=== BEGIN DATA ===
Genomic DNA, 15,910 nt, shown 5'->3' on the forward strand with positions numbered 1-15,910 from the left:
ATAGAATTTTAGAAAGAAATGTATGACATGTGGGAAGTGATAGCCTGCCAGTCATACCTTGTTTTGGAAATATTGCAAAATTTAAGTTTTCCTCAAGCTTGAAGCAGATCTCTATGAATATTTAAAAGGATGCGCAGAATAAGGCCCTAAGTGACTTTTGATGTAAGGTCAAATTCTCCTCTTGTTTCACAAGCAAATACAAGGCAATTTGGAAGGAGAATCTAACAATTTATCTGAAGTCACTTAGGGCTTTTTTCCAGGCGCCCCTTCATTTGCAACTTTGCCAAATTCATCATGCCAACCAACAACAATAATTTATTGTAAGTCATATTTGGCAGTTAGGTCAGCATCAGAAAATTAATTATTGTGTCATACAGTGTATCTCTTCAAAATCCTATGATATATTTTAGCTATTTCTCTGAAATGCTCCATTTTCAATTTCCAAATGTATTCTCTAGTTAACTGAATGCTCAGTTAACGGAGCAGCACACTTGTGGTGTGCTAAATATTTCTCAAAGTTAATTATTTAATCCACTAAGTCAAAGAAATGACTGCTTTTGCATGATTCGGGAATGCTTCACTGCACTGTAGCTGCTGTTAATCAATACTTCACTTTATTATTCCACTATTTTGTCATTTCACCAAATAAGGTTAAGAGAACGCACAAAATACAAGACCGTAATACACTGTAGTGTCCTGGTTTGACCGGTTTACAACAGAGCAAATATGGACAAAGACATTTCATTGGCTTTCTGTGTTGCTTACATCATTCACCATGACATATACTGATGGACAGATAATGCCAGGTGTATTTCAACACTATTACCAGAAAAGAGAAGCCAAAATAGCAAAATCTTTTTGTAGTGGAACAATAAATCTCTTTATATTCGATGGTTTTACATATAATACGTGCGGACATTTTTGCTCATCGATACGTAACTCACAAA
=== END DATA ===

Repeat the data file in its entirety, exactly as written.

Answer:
Genomic DNA, 15,910 nt, shown 5'->3' on the forward strand with positions numbered 1-15,910 from the left:
ATAGAATTTTAGAAAGAAATGTATGACATGTGGGAAGTGATAGCCTGCCAGTCATACCTTGTTTTGGAAATATTGCAAAATTTAAGTTTTCCTCAAGCTTGAAGCAGATCTCTATGAATATTTAAAAGGATGCGCAGAATAAGGCCCTAAGTGACTTTTGATGTAAGGTCAAATTCTCCTCTTGTTTCACAAGCAAATACAAGGCAATTTGGAAGGAGAATCTAACAATTTATCTGAAGTCACTTAGGGCTTTTTTCCAGGCGCCCCTTCATTTGCAACTTTGCCAAATTCATCATGCCAACCAACAACAATAATTTATTGTAAGTCATATTTGGCAGTTAGGTCAGCATCAGAAAATTAATTATTGTGTCATACAGTGTATCTCTTCAAAATCCTATGATATATTTTAGCTATTTCTCTGAAATGCTCCATTTTCAATTTCCAAATGTATTCTCTAGTTAACTGAATGCTCAGTTAACGGAGCAGCACACTTGTGGTGTGCTAAATATTTCTCAAAGTTAATTATTTAATCCACTAAGTCAAAGAAATGACTGCTTTTGCATGATTCGGGAATGCTTCACTGCACTGTAGCTGCTGTTAATCAATACTTCACTTTATTATTCCACTATTTTGTCATTTCACCAAATAAGGTTAAGAGAACGCACAAAATACAAGACCGTAATACACTGTAGTGTCCTGGTTTGACCGGTTTACAACAGAGCAAATATGGACAAAGACATTTCATTGGCTTTCTGTGTTGCTTACATCATTCACCATGACATATACTGATGGACAGATAATGCCAGGTGTATTTCAACACTATTACCAGAAAAGAGAAGCCAAAATAGCAAAATCTTTTTGTAGTGGAACAATAAATCTCTTTATATTCGATGGTTTTACATATAATACGTGCGGACATTTTTGCTCATCGATACGTAACTCACAAA